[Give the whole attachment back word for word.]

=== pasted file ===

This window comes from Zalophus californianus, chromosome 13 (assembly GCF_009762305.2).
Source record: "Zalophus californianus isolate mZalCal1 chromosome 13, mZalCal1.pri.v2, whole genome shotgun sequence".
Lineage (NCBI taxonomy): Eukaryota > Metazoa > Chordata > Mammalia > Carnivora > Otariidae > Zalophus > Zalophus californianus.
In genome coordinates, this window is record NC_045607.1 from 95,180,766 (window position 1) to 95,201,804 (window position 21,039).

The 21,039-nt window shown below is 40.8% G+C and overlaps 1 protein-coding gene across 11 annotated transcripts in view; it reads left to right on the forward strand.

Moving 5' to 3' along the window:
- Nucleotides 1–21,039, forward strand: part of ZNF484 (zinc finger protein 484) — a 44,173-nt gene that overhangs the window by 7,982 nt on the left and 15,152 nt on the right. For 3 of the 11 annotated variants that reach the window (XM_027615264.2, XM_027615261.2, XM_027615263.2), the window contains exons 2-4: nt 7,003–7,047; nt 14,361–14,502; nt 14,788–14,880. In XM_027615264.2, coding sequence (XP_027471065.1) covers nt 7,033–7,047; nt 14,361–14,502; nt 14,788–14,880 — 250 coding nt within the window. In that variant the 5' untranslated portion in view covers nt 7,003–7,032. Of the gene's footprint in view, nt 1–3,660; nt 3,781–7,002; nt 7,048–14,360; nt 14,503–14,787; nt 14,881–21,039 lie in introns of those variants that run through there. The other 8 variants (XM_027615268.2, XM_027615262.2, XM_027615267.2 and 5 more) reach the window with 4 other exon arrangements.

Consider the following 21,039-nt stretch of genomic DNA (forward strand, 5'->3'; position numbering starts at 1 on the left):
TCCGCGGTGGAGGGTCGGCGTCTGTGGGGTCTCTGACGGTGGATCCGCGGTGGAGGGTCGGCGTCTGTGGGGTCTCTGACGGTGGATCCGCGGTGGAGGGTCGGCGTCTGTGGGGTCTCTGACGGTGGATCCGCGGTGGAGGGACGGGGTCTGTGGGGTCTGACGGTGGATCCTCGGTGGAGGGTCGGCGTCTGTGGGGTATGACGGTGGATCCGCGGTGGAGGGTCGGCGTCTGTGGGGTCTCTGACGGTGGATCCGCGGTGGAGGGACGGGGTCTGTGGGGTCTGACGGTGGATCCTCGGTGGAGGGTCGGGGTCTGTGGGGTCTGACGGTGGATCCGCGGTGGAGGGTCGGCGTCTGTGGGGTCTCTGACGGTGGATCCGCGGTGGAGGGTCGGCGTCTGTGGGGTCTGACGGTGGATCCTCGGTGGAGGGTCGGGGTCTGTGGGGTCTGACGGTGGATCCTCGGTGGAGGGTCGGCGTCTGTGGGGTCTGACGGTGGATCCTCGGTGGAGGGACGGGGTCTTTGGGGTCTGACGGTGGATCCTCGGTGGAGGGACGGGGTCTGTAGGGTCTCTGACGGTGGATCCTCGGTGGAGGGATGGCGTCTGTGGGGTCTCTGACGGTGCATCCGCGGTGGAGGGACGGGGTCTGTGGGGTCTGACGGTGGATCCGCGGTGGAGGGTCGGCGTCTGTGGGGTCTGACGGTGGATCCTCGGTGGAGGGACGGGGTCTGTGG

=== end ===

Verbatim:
This window comes from Zalophus californianus, chromosome 13 (assembly GCF_009762305.2).
Source record: "Zalophus californianus isolate mZalCal1 chromosome 13, mZalCal1.pri.v2, whole genome shotgun sequence".
Lineage (NCBI taxonomy): Eukaryota > Metazoa > Chordata > Mammalia > Carnivora > Otariidae > Zalophus > Zalophus californianus.
In genome coordinates, this window is record NC_045607.1 from 95,180,766 (window position 1) to 95,201,804 (window position 21,039).

The 21,039-nt window shown below is 40.8% G+C and overlaps 1 protein-coding gene across 11 annotated transcripts in view; it reads left to right on the forward strand.

Moving 5' to 3' along the window:
- Nucleotides 1–21,039, forward strand: part of ZNF484 (zinc finger protein 484) — a 44,173-nt gene that overhangs the window by 7,982 nt on the left and 15,152 nt on the right. For 3 of the 11 annotated variants that reach the window (XM_027615264.2, XM_027615261.2, XM_027615263.2), the window contains exons 2-4: nt 7,003–7,047; nt 14,361–14,502; nt 14,788–14,880. In XM_027615264.2, coding sequence (XP_027471065.1) covers nt 7,033–7,047; nt 14,361–14,502; nt 14,788–14,880 — 250 coding nt within the window. In that variant the 5' untranslated portion in view covers nt 7,003–7,032. Of the gene's footprint in view, nt 1–3,660; nt 3,781–7,002; nt 7,048–14,360; nt 14,503–14,787; nt 14,881–21,039 lie in introns of those variants that run through there. The other 8 variants (XM_027615268.2, XM_027615262.2, XM_027615267.2 and 5 more) reach the window with 4 other exon arrangements.

Consider the following 21,039-nt stretch of genomic DNA (forward strand, 5'->3'; position numbering starts at 1 on the left):
TCCGCGGTGGAGGGTCGGCGTCTGTGGGGTCTCTGACGGTGGATCCGCGGTGGAGGGTCGGCGTCTGTGGGGTCTCTGACGGTGGATCCGCGGTGGAGGGTCGGCGTCTGTGGGGTCTCTGACGGTGGATCCGCGGTGGAGGGACGGGGTCTGTGGGGTCTGACGGTGGATCCTCGGTGGAGGGTCGGCGTCTGTGGGGTATGACGGTGGATCCGCGGTGGAGGGTCGGCGTCTGTGGGGTCTCTGACGGTGGATCCGCGGTGGAGGGACGGGGTCTGTGGGGTCTGACGGTGGATCCTCGGTGGAGGGTCGGGGTCTGTGGGGTCTGACGGTGGATCCGCGGTGGAGGGTCGGCGTCTGTGGGGTCTCTGACGGTGGATCCGCGGTGGAGGGTCGGCGTCTGTGGGGTCTGACGGTGGATCCTCGGTGGAGGGTCGGGGTCTGTGGGGTCTGACGGTGGATCCTCGGTGGAGGGTCGGCGTCTGTGGGGTCTGACGGTGGATCCTCGGTGGAGGGACGGGGTCTTTGGGGTCTGACGGTGGATCCTCGGTGGAGGGACGGGGTCTGTAGGGTCTCTGACGGTGGATCCTCGGTGGAGGGATGGCGTCTGTGGGGTCTCTGACGGTGCATCCGCGGTGGAGGGACGGGGTCTGTGGGGTCTGACGGTGGATCCGCGGTGGAGGGTCGGCGTCTGTGGGGTCTGACGGTGGATCCTCGGTGGAGGGACGGGGTCTGTGG